Tuesday, December 09, 2008

Awwwww ....

Thanks so much, Remittance Girl, for this very special review of "Hack Work," which is part of Logical-Lust's release of some of my short stories. HUGS!

I'll be honest, this is only the second time I've bought an e-book or e-story, which is silly, really, considering I'm stuck in a country with no proper bookstores. I think I've been suffering from the same, stupid prejudice as many people - if it's not on paper, it can't be any good. If you feel this way, then the sooner you rid yourself of the prejudice the better, because otherwise, you're missing a lot of good writing.

I just purchased, downloaded and devoured M. Christian's Hack Work, from the Logical Lust site. No one asked me to review it, so I have no idea if he'll thank me for this or not.

Hack Work is a short work of speculative fiction set in the city of New Orleans in an unspecified future. The main character, Moss, is a woman who hires out her body to "fares" who pay to have experiences through her - using her like a remote sensing device. Although she's been at her job for some time, the client who hires her on this occasion, prompts her to question her assumptions of complicity, accountability, and confronts her with her own reactions as a "puppet" in the process.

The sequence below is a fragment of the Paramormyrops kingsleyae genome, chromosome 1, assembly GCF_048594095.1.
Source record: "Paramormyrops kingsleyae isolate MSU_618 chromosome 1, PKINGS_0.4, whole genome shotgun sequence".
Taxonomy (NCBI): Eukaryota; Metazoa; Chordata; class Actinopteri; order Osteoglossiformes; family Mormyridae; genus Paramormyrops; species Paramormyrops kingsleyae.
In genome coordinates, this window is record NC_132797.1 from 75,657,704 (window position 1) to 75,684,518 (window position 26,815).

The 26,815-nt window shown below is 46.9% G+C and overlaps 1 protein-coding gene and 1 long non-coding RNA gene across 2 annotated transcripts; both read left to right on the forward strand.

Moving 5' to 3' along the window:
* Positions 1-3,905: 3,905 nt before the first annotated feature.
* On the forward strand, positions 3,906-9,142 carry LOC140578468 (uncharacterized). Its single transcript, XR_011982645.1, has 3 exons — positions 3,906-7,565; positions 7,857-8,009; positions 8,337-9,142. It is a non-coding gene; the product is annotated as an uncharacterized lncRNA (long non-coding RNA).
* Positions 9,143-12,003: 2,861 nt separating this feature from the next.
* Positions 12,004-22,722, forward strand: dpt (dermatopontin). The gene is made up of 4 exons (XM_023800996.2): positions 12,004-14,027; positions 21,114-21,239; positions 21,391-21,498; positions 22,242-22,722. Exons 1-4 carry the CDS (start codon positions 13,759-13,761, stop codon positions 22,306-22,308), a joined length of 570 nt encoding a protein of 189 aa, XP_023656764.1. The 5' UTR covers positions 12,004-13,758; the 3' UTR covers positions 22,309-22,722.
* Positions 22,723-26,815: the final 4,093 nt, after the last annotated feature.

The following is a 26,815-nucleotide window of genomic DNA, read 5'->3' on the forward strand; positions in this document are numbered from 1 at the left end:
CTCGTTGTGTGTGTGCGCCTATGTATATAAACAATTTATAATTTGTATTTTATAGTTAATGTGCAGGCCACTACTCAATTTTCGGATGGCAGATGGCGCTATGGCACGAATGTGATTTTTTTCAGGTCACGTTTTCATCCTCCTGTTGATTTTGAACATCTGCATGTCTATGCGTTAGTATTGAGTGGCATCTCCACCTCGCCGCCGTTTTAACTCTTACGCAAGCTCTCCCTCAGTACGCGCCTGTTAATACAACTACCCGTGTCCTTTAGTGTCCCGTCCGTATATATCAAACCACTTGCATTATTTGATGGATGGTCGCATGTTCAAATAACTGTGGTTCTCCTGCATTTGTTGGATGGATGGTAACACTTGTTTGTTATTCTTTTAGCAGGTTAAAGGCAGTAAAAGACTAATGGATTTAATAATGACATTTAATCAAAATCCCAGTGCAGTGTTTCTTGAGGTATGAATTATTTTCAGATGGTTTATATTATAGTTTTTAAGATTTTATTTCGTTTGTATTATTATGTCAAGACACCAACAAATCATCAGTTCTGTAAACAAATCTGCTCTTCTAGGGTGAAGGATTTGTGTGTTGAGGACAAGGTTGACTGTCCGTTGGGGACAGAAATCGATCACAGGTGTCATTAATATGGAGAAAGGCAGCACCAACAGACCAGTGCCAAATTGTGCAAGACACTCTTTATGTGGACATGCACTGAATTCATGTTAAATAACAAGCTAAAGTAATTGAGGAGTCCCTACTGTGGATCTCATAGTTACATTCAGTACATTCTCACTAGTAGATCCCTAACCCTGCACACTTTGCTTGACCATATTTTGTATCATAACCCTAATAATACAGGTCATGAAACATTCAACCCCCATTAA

As with all M. Christian's work, it is exceptionally well written: spare where it needs to be and lushly original where it matters. He pulls you down into the humid, forsaken city expertly. His "taxi" girl is elegantly introduced through beautifully economical language. It's rare to find a short story writer who does this so proficiently, especially because having a good sense of who this woman is is integral to the story. It is her identity, her agency, or the lack of it, that sits at the crux of the tale.

Hack Work has both the elements I consider essential to good erotic fiction: sexual heat, of course, but also moral ambiguity. It touches tantalizingly on universal issues of free will and responsibility. The main character approaches and withdraws from her own involvement in the acts her "client" demands that she perform, and - rather intelligently, I felt - she leaves us without having reached any firm conclusions.

The title itself is a challenge. It brings up images of writer as "hack" and the old word for the driver of a Hackney Cab. It sews them together again, reminding us of how writing is a guided, mediated experience for the reader, and something akin to channeling a voodoo god, for the writer.

Beyond the enjoyment of the story itself, Hack Work stands as an excellent example of how to do intelligent, erotic, short fiction right.

Hack Work, by M. Christian, can be purchased HERE

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